• So our challenge is to welcome these people into the Church without condoning their sin or compromising our teachings. Following the example of Jesus with the woman caught in adultery, we must be forthcoming with mercy while also exhorting people to sin no more.
  • The Church is a hospital for the spiritually sick. But to enter into this hospital, we must desire healing! It’s by being obedient and docile to the Church’s teachings that we find healing for our spiritual ills.
  • Sadly, not all who are invited to the Church will come. While open to all, those who enter the Church must be willing to convert and be docile to Her teachings, rather than arrogantly believing that they know better than Her and trying to force Her to change Her teachings.
  • Those who steadfastly refuse to acknowledge and adhere to the truth, and who try to force the Church to conform to this world with its mixed up morality, have no place in the Church.
  • If you are living in an irregular relationship right now by cohabitating before marriage, by being involved in a same-sex relationship, or by being divorced and remarried without an annulment, I want to say publicly that I’m glad that you’re here.
  • God loves you, the Church loves you, and I love you. Moreover, I am willing to do whatever is necessary to help you get to a place where you can fully take part in the sacramental life of the Church and live a Christian life with full integrity. But there must be some humility.
  • If you do not understand why the Church teaches as She does, come speak with me. My door is open to you – and so is my heart.
  • And I ask everyone else in this parish to be of like mind. While we cannot and must not respect sin, we can and must respect all people, and we must lovingly help others to hear the Gospel and live it in its fullness.
  • At her canonization Mass in 1998, St. John Paul II repeated Edith Stein’s famous quote: “Do not accept anything as the truth if it lacks love. And do not accept anything as love which lacks truth!”, to which he added: “One without the other becomes a destructive lie.”
  • As we do our best to proclaim the truth to our fallen world, let us be sure to do it with love.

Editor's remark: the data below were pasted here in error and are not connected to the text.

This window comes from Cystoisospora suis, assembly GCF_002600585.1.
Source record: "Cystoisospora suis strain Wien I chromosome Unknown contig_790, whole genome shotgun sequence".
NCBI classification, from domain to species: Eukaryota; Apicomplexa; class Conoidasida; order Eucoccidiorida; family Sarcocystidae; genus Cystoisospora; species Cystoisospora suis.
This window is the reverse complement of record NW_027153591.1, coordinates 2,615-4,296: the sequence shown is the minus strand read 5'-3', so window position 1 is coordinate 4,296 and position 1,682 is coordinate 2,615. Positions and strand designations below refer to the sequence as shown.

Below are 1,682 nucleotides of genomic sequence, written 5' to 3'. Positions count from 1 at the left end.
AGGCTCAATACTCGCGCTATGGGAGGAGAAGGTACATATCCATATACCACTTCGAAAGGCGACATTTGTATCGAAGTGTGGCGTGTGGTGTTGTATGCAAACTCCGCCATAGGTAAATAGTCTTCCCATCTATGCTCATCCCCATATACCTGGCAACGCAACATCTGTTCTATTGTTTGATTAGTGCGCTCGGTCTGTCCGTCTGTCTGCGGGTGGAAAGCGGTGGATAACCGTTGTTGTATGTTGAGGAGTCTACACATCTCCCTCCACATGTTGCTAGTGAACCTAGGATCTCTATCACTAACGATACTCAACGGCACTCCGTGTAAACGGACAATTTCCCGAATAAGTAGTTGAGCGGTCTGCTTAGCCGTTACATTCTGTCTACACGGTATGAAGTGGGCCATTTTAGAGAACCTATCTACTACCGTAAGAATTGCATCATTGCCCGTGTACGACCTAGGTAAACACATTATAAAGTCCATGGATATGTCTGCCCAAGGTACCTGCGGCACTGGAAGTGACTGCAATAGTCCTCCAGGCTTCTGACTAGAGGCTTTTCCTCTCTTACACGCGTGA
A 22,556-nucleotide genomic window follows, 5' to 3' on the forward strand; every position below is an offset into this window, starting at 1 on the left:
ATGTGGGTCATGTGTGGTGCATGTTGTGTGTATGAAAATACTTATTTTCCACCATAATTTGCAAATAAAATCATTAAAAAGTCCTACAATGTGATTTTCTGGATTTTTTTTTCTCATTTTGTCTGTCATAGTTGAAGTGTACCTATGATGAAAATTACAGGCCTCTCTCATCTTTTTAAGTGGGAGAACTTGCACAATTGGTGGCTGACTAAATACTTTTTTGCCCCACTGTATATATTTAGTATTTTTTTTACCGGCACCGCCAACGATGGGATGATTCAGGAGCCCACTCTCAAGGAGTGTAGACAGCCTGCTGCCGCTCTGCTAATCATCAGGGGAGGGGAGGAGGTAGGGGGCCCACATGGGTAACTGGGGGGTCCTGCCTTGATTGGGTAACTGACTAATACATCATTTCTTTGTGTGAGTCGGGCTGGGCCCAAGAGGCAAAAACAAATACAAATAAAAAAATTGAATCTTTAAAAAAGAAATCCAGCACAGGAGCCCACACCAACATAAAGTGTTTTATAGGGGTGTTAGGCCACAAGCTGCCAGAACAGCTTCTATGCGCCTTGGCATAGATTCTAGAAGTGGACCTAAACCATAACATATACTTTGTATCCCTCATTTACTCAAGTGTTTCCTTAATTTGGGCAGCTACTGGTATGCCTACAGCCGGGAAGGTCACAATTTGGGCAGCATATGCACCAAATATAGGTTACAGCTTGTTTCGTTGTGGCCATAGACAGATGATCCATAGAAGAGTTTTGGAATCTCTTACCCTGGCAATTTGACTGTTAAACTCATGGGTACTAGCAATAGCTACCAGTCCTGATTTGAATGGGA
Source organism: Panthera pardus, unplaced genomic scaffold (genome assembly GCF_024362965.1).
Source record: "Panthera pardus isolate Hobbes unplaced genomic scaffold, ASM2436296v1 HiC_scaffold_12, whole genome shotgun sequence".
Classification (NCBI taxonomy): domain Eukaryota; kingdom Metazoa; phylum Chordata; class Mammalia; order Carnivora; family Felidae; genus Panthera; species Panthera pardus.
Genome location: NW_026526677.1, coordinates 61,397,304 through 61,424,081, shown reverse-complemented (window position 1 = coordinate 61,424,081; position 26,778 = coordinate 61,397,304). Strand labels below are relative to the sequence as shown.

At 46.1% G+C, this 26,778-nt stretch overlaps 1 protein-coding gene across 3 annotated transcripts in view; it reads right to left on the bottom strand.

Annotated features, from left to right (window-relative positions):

• As we consider the darkness in our world today, we must be – like Edith Stein – heroic rays

    of light that shine forth with the truth, goodness, and beauty of our Catholic faith.

  • Moreover, in this time of desperate confusion in our world and in our Church, let us place our hopes and trust in God Himself. Let us not forget that He is omnipotent and, as Isaiah

    says, He grasps us by the hand.

  • Trusting in Him, let us hold fast to the constant and unchanging teachings of His Church,

    confident that our obedience to those teachings will bring us to salvation.

  • Lastly, may we be willing to live lives of true charity by offering sacrifices and penances to

    God on behalf of those who attack and persecute this Church we love so much.

• May each of us cultivate within our hearts a true desire to suffer and lay down our lives for the Church so that all men may be saved. St. Edith Stein, pray for us.

 

© Reverend Timothy Reid, 10/19/2014

Renewal: How the New Generation of Faithful Priests and Bishops Is Revitalizing the Catholic Church

In 04 Fr. John McCloskey on 2014/07/04 at 12:00 AM

 

Anne Hendershott and Christopher White’s new book, “Renewal: How the New Generation of Faithful Priests and Bishops Is Revitalizing the Catholic Church,” delivers much more than even its title promises.

It may in fact deliver too much, in that excessive space is devoted to acquainting or reacquainting the reader with the names and stories of a multitude of bishops, priests, religious and academics — stories that include accounts of failings that I do not doubt are true but are not necessary.

Much more to the point is the book’s quotation from St. John Paul II on “the problem of democratization and the blurring of the distinction between the ordained and the non-ordained” from way back in 1987, when he was speaking on American soil: Discussing “… the danger of confusing the role of the clergy with that of the laity, the pope spoke supportively of the lay participation in parish life but warned [that by] ’empowering the laity in ministry, we run the risk of clericalizing the laity and laicizing the clergy.'”

Here, I think the authors “get it,” by using the pope’s words to convey that clericalism, whether exhibited by bishops, priests or laity, “must be changed so that the New Evangelization can be actualized, so the promise of the Council and the extraordinary run of holy and learned popes’ wishes are finally fulfilled.”

As for that good news, as the authors do a nice job of documenting, vocations of priests and faithful religious are booming, and their average age is lowering.

In addition, we should remember the crucial importance of the laity to the vocation crisis: The good example of faithful Catholic families is the most effective way to ensure a growing number of such vocations to the priesthood and religious life, not to mention raising up a new generation of laypeople living faithfully in the middle of the modern world.